She also turned to Reichardt to help fill in the blanks of Wendy’s biography. “I was just like a shotgun that came at her so hard with so many questions, because I was curious as an audience member and as a reader. What happened to this girl? I thought it was so challenging that it’s never really revealed,” Williams says.
Reichardt shared what she and Raymond had been thinking when they wrote the screenplay and asked Williams to make it her own. Part of the process involved improvisation, where the actress would show up for work, get the bones of the scene‚Äîlike a moment where Wendy stands in line to drop off some recycling‚Äîand then had to flesh it out by interacting with the other performers, sometimes non-actors.
Williams’ ability to improvise was also tested by working with Lucy the dog. “There’s a certain amount of improvisation that’s required, especially with untrained animals, because they don’t always do what they’re told,” she says.
The mutt is Reichardt’s real life pet, rescued by her in Coney Island, Brooklyn.
Despite the way the dog kept Williams on her toes–or perhaps because of it–she says Lucy was a good scene partner. “The great thing about working with a dog and it’s true, even though it sounds like a joke, is they’re always in the moment‚Äîthey don’t have a moment of untruth,” she says. “Also dogs and kids are very unpredictable about who they’re going to take to‚Äîyou can’t really sway their affections, they’ve kind of got this eerie assessment thing.”
The audience may not know what’s really going on inside Wendy’s head, but like Lucy, we feel a kind of instinctive trust and kinship towards her. That’s because Williams invests the character with a kind of honesty‚Äîand humanity‚Äîthat’s universal. Even in her darkest hours, living out of her car, she takes the time to do things‚Äîlike wash up and care for herself and Lucy‚Äîthat remind us how fragile our existence is, how easily we could become Wendy.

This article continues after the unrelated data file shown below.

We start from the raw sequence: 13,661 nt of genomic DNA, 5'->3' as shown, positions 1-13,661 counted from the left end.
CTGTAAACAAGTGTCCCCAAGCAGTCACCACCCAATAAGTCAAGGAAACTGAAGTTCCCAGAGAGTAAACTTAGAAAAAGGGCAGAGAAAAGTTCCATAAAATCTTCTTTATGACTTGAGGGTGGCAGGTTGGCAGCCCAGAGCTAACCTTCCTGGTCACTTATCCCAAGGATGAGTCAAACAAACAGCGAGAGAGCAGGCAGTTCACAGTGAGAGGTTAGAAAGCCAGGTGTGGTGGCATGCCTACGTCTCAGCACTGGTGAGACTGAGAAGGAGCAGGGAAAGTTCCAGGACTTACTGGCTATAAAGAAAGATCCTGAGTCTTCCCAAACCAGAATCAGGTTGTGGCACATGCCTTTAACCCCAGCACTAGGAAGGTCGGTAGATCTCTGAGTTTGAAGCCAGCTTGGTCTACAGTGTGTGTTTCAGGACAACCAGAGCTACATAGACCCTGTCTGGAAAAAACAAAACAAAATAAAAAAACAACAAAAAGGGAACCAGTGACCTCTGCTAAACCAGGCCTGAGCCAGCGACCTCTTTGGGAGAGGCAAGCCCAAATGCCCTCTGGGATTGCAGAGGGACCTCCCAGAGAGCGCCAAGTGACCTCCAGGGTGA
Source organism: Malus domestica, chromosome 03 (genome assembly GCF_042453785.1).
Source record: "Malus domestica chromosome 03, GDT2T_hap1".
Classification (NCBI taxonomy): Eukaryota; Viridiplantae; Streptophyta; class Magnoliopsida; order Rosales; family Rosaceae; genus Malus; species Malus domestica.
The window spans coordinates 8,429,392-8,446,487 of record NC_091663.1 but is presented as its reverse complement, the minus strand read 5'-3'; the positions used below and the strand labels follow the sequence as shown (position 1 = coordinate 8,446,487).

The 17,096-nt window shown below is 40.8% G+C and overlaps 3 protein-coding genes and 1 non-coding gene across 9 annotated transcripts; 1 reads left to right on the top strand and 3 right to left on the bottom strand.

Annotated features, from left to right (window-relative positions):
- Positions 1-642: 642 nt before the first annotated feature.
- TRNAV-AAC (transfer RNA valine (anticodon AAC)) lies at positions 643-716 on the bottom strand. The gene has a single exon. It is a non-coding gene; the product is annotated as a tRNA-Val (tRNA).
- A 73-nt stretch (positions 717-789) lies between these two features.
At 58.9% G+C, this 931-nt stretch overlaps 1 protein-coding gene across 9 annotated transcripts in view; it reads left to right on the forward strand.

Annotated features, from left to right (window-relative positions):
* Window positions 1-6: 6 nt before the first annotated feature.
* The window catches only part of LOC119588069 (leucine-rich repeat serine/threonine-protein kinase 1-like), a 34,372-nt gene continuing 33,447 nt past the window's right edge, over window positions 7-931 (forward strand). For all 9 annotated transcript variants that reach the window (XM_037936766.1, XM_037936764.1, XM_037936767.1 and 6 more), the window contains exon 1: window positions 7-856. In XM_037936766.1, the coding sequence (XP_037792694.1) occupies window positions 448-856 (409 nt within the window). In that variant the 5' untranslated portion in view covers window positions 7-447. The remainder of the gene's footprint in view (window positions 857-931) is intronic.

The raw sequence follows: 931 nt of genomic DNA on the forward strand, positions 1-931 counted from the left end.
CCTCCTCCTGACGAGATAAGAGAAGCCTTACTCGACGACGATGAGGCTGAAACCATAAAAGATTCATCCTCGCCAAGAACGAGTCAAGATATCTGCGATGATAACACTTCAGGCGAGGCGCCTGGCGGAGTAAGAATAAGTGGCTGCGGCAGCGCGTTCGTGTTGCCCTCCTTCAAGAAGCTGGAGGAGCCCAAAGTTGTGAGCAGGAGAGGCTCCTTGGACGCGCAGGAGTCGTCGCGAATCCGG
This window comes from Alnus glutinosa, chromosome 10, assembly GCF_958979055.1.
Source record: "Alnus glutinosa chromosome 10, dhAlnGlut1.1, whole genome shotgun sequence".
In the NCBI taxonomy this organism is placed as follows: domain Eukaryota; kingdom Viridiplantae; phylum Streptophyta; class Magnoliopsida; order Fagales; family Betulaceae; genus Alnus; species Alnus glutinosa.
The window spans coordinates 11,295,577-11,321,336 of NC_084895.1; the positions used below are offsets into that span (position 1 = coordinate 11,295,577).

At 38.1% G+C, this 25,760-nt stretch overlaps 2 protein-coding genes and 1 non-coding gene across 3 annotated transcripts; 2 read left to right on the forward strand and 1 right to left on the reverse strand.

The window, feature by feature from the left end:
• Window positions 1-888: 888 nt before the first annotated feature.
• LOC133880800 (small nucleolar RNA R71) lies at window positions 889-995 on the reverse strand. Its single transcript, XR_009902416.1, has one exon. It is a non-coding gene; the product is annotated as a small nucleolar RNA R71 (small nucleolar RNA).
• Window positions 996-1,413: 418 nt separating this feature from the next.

That’s something that resonates in today’s tough economic times. “There are more people on the fringes and there’s an everyday threat of sort of slipping through the cracks,” Williams says. “Even though it was made a year ago it’s somehow more relevant now.”
In the end, Wendy’s path remains unclear. Williams has her own ideas about it, but she’s not sharing them, except to say that it isn’t as simple as “it’s going to turn out good or turn out bad.” Sort of like life.
As for her own path, it appears headed in a decidedly more hopeful direction. In addition to Wendy and Lucy, she also appears in Synecdoche, New York this fall and finished filming Martin Scorsese’s Shutter Island this past summer.
Even with roles in more high-profile projects, she’ll continue to make more intimate films. “They’re the movies I like to see, they’re the movies I love to make. I’m not looking to trade up. I’m pretty pleased with the work I get to do,” she says.
She’s also humbled by the accolades, including recent praise in Variety from her Synecdoche co-star Catherine Keener, who called Williams’ performance as Wendy “intimate, extremely personal and soul-baring.”
“It makes me feel like quitting,” Williams says, laughing with a tinge of emotion in her voice. “Because I just feel like I’ve gotten as much as I ever wanted.”